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This was a dispute over the inclusion of N2 in the equation of complete combustion since it doesn't react. It was decided it should be kept since it affects the temperature and does react to make minor species. Full details are in the Combustion Archive.
This was a dispute that spawned from confusion over different terminology meaning the same thing, particular adiabatic combustion temperature with adiabatic flame temperature and heat of combustion with heating value. It was decided that a more conscious effort should be made to include multiple terminology but to also to point the terms are equivalent. Full details are in the Combustion Archive.
Away from the basics
Does anyone understand what characteristic of oxygen makes combustion happen? What is it about reactions with that specific element that makes fire? How does that attribute work which makes it different from any other reaction that is not combustion? I'd appreciate any input. Thank you.
Typo regarding Nitrogen
In the "Complete vs. incomplete" section:
"Nitrogen does not take part in combustion, but at high temperatures, some nitrogen will be converted to NOx, usually between 1% and 0.002% (2 ppm)."
One of those figures (0.002% and 2 ppm) has to be wrong, because...
0.002% would be 20 ppm.
0.0002% would be 2 ppm.
I would change it myself but I don't know which figure is the correct one, and having no luck searching online. — Preceding unsigned comment added by Mikecurse (talk • contribs) 18:29, 26 October 2010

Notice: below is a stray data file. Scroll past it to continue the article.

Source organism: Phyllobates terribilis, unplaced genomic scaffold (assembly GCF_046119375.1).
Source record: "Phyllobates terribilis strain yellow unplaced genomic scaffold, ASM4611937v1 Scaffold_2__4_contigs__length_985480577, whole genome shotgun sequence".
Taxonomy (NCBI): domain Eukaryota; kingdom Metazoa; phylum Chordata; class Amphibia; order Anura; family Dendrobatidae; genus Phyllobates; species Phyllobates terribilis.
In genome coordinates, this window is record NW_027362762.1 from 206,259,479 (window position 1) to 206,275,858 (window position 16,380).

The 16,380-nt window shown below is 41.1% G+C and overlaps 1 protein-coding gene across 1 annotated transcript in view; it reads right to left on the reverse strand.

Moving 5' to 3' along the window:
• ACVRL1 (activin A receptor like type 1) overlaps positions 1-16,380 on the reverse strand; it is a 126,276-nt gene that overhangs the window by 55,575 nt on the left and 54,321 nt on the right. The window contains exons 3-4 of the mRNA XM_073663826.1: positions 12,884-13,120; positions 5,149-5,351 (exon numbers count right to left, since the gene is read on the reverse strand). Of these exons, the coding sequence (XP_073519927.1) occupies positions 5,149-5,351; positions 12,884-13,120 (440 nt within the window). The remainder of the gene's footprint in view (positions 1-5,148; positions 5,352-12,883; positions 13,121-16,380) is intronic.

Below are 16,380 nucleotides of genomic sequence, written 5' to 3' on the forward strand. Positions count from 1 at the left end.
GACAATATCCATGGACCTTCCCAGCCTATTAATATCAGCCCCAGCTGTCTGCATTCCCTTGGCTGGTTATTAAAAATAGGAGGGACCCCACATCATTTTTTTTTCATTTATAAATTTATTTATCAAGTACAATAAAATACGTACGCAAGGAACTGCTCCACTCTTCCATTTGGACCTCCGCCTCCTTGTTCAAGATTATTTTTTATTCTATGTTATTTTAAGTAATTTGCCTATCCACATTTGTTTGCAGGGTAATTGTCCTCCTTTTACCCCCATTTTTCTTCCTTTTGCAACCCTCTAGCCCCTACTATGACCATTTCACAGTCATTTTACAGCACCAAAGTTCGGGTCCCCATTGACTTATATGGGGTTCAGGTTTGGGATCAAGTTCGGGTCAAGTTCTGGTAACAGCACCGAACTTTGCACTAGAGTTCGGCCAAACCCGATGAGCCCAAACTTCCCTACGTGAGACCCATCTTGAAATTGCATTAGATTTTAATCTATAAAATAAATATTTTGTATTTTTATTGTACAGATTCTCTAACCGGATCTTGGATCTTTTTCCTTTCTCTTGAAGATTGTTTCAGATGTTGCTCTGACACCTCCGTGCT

Explosion = detonation? Internal combustion engine: no explosion?
The section Rapid says that the explosion term is inaccurate for an internal combustion engine (but doesn't say what is accurate). It also equates explosion and detonation. The RedBurn (ϕ) 09:36, 26 July 2016 (UTC)
- Of course it's wrong. A detonation, by definition, has a flame front velocity faster than the local speed of sound, thus a shock wave is formed. This does not happen in internal combustion engines: they may (in a fault condition) begin to combust simultaneously across the whole chamber, a condition known (variously) as knocking, but that is caused by the optical transfer of heat energy triggering a simultaneous ignition, not the detonation of the mixture. Wikipedia's coverage of knocking is, as usual for car articles, unsourced and execrable. Andy Dingley (talk) 22:49, 26 July 2016 (UTC)